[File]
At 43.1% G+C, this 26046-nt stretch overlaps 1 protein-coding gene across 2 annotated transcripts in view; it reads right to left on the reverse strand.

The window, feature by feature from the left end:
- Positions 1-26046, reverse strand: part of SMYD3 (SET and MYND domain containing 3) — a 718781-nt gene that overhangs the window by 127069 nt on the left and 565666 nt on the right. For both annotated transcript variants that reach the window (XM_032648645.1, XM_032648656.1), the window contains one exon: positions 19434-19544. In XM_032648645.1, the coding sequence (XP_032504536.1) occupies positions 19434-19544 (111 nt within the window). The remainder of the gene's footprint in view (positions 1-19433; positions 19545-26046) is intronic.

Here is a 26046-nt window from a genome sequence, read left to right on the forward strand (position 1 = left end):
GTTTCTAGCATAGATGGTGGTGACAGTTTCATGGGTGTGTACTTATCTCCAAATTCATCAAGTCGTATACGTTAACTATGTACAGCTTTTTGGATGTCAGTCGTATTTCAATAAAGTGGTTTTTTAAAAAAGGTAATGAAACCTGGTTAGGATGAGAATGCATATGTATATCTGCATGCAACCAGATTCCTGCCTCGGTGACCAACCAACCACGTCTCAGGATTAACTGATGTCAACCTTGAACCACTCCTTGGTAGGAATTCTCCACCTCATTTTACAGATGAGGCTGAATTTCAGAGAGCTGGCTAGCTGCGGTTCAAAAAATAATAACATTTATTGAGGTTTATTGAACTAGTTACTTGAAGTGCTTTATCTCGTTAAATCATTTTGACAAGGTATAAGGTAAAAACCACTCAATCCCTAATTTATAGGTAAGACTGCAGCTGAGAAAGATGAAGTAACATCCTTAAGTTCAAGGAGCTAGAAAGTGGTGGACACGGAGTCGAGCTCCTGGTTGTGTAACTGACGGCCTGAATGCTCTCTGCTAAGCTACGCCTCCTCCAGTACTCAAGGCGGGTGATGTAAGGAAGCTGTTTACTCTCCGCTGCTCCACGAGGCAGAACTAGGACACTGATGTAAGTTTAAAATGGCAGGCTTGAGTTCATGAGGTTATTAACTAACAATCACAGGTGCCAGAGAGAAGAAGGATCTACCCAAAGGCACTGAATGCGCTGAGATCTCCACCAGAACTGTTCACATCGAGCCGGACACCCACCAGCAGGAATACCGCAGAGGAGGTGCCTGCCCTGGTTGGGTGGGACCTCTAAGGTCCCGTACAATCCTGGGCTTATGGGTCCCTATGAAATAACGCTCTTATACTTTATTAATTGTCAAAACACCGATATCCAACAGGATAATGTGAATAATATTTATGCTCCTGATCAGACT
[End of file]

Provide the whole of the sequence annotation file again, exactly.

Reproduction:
At 43.1% G+C, this 26046-nt stretch overlaps 1 protein-coding gene across 2 annotated transcripts in view; it reads right to left on the reverse strand.

The window, feature by feature from the left end:
- Positions 1-26046, reverse strand: part of SMYD3 (SET and MYND domain containing 3) — a 718781-nt gene that overhangs the window by 127069 nt on the left and 565666 nt on the right. For both annotated transcript variants that reach the window (XM_032648645.1, XM_032648656.1), the window contains one exon: positions 19434-19544. In XM_032648645.1, the coding sequence (XP_032504536.1) occupies positions 19434-19544 (111 nt within the window). The remainder of the gene's footprint in view (positions 1-19433; positions 19545-26046) is intronic.

Here is a 26046-nt window from a genome sequence, read left to right on the forward strand (position 1 = left end):
GTTTCTAGCATAGATGGTGGTGACAGTTTCATGGGTGTGTACTTATCTCCAAATTCATCAAGTCGTATACGTTAACTATGTACAGCTTTTTGGATGTCAGTCGTATTTCAATAAAGTGGTTTTTTAAAAAAGGTAATGAAACCTGGTTAGGATGAGAATGCATATGTATATCTGCATGCAACCAGATTCCTGCCTCGGTGACCAACCAACCACGTCTCAGGATTAACTGATGTCAACCTTGAACCACTCCTTGGTAGGAATTCTCCACCTCATTTTACAGATGAGGCTGAATTTCAGAGAGCTGGCTAGCTGCGGTTCAAAAAATAATAACATTTATTGAGGTTTATTGAACTAGTTACTTGAAGTGCTTTATCTCGTTAAATCATTTTGACAAGGTATAAGGTAAAAACCACTCAATCCCTAATTTATAGGTAAGACTGCAGCTGAGAAAGATGAAGTAACATCCTTAAGTTCAAGGAGCTAGAAAGTGGTGGACACGGAGTCGAGCTCCTGGTTGTGTAACTGACGGCCTGAATGCTCTCTGCTAAGCTACGCCTCCTCCAGTACTCAAGGCGGGTGATGTAAGGAAGCTGTTTACTCTCCGCTGCTCCACGAGGCAGAACTAGGACACTGATGTAAGTTTAAAATGGCAGGCTTGAGTTCATGAGGTTATTAACTAACAATCACAGGTGCCAGAGAGAAGAAGGATCTACCCAAAGGCACTGAATGCGCTGAGATCTCCACCAGAACTGTTCACATCGAGCCGGACACCCACCAGCAGGAATACCGCAGAGGAGGTGCCTGCCCTGGTTGGGTGGGACCTCTAAGGTCCCGTACAATCCTGGGCTTATGGGTCCCTATGAAATAACGCTCTTATACTTTATTAATTGTCAAAACACCGATATCCAACAGGATAATGTGAATAATATTTATGCTCCTGATCAGACT